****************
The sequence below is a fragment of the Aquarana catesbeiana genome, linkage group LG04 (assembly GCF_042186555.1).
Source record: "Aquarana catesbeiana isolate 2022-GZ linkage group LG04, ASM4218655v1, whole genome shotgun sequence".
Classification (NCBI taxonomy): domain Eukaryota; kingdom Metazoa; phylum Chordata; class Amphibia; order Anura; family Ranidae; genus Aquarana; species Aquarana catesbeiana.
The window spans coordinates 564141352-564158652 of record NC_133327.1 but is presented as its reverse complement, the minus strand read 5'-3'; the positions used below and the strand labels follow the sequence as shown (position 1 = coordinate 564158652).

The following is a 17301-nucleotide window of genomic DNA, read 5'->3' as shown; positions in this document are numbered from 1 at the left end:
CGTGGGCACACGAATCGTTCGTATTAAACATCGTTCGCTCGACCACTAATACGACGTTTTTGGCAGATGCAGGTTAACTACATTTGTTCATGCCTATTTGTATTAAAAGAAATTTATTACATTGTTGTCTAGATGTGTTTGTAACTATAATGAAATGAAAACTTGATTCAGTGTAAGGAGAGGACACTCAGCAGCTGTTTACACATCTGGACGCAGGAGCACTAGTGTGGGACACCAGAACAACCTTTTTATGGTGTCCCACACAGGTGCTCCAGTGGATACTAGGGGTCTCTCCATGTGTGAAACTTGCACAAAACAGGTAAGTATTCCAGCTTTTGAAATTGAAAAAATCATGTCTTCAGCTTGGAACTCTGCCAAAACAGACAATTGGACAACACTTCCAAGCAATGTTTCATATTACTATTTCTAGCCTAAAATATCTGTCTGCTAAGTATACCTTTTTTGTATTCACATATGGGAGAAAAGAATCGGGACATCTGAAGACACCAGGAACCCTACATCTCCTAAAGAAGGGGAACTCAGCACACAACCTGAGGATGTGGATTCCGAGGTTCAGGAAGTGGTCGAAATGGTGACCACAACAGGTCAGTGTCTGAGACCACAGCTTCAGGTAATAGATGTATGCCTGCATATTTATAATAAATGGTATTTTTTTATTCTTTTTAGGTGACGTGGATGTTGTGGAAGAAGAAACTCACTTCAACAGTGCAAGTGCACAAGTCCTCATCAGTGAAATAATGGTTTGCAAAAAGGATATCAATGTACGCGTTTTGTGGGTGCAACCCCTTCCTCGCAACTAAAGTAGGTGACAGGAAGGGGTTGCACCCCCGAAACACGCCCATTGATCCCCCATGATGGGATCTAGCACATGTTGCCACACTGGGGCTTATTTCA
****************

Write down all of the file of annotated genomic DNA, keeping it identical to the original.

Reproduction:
The sequence below is a fragment of the Aquarana catesbeiana genome, linkage group LG04 (assembly GCF_042186555.1).
Source record: "Aquarana catesbeiana isolate 2022-GZ linkage group LG04, ASM4218655v1, whole genome shotgun sequence".
Classification (NCBI taxonomy): domain Eukaryota; kingdom Metazoa; phylum Chordata; class Amphibia; order Anura; family Ranidae; genus Aquarana; species Aquarana catesbeiana.
The window spans coordinates 564141352-564158652 of record NC_133327.1 but is presented as its reverse complement, the minus strand read 5'-3'; the positions used below and the strand labels follow the sequence as shown (position 1 = coordinate 564158652).

The following is a 17301-nucleotide window of genomic DNA, read 5'->3' as shown; positions in this document are numbered from 1 at the left end:
CGTGGGCACACGAATCGTTCGTATTAAACATCGTTCGCTCGACCACTAATACGACGTTTTTGGCAGATGCAGGTTAACTACATTTGTTCATGCCTATTTGTATTAAAAGAAATTTATTACATTGTTGTCTAGATGTGTTTGTAACTATAATGAAATGAAAACTTGATTCAGTGTAAGGAGAGGACACTCAGCAGCTGTTTACACATCTGGACGCAGGAGCACTAGTGTGGGACACCAGAACAACCTTTTTATGGTGTCCCACACAGGTGCTCCAGTGGATACTAGGGGTCTCTCCATGTGTGAAACTTGCACAAAACAGGTAAGTATTCCAGCTTTTGAAATTGAAAAAATCATGTCTTCAGCTTGGAACTCTGCCAAAACAGACAATTGGACAACACTTCCAAGCAATGTTTCATATTACTATTTCTAGCCTAAAATATCTGTCTGCTAAGTATACCTTTTTTGTATTCACATATGGGAGAAAAGAATCGGGACATCTGAAGACACCAGGAACCCTACATCTCCTAAAGAAGGGGAACTCAGCACACAACCTGAGGATGTGGATTCCGAGGTTCAGGAAGTGGTCGAAATGGTGACCACAACAGGTCAGTGTCTGAGACCACAGCTTCAGGTAATAGATGTATGCCTGCATATTTATAATAAATGGTATTTTTTTATTCTTTTTAGGTGACGTGGATGTTGTGGAAGAAGAAACTCACTTCAACAGTGCAAGTGCACAAGTCCTCATCAGTGAAATAATGGTTTGCAAAAAGGATATCAATGTACGCGTTTTGTGGGTGCAACCCCTTCCTCGCAACTAAAGTAGGTGACAGGAAGGGGTTGCACCCCCGAAACACGCCCATTGATCCCCCATGATGGGATCTAGCACATGTTGCCACACTGGGGCTTATTTCA